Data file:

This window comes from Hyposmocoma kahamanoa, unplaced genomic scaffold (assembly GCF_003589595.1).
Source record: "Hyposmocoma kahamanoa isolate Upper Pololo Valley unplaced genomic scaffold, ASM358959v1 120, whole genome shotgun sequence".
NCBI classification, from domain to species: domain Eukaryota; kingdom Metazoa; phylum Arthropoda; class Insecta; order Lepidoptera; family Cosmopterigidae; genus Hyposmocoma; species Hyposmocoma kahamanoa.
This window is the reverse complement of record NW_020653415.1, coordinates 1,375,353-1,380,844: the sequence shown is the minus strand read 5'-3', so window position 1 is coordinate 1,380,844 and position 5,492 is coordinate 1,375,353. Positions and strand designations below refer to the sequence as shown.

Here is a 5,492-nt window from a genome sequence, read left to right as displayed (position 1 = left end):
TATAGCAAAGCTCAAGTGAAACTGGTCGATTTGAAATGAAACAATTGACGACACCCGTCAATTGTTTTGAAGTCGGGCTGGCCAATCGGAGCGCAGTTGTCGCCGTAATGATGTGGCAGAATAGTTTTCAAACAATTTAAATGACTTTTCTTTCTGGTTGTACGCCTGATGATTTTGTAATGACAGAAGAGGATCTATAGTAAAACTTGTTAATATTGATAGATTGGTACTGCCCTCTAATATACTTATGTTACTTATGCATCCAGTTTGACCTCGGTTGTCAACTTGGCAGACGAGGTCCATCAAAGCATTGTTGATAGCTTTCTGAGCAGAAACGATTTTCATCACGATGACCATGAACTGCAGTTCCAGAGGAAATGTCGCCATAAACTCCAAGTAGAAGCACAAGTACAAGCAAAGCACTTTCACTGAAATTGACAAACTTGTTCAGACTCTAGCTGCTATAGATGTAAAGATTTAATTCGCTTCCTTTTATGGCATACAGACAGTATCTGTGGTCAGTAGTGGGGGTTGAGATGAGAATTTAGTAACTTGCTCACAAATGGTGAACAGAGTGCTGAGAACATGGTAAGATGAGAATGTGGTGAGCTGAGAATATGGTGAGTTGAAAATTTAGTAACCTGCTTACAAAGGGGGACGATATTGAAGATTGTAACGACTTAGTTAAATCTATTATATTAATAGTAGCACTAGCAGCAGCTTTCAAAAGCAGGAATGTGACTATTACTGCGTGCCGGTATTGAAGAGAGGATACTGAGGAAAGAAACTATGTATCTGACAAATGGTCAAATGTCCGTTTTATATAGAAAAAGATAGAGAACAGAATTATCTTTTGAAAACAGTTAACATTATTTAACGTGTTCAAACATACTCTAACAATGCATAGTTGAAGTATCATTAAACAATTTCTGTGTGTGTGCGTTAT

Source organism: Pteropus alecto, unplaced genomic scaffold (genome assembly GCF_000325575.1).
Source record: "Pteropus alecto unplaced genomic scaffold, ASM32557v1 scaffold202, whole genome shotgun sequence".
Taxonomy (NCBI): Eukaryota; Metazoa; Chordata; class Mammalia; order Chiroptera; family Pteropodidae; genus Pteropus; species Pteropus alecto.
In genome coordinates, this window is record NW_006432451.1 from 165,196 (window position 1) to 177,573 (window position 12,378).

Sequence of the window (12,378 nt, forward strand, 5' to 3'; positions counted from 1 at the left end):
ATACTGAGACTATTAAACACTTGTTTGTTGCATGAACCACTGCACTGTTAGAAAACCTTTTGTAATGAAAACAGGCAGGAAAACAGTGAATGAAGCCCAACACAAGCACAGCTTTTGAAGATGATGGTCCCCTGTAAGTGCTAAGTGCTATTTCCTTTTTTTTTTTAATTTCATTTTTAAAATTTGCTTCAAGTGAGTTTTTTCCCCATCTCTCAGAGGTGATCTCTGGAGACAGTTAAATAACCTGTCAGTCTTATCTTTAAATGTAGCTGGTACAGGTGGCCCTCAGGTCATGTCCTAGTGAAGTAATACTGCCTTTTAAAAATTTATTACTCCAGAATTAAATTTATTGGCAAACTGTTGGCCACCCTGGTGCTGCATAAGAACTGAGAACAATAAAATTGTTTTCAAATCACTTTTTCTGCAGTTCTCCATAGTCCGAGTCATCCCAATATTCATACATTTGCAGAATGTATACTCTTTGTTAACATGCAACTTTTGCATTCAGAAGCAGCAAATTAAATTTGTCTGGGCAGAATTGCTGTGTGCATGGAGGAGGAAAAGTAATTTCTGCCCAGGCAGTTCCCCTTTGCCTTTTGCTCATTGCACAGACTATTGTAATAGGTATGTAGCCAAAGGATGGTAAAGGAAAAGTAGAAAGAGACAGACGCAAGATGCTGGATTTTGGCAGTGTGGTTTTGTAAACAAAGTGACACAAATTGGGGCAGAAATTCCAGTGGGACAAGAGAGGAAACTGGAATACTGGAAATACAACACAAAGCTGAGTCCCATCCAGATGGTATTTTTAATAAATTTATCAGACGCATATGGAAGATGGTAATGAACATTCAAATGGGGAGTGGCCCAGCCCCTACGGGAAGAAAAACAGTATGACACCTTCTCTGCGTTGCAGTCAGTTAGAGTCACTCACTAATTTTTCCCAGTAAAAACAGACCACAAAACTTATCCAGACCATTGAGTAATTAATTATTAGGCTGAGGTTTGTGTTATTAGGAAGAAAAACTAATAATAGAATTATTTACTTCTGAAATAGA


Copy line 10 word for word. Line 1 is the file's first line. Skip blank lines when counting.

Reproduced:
In genome coordinates, this window is record NW_006432451.1 from 165,196 (window position 1) to 177,573 (window position 12,378).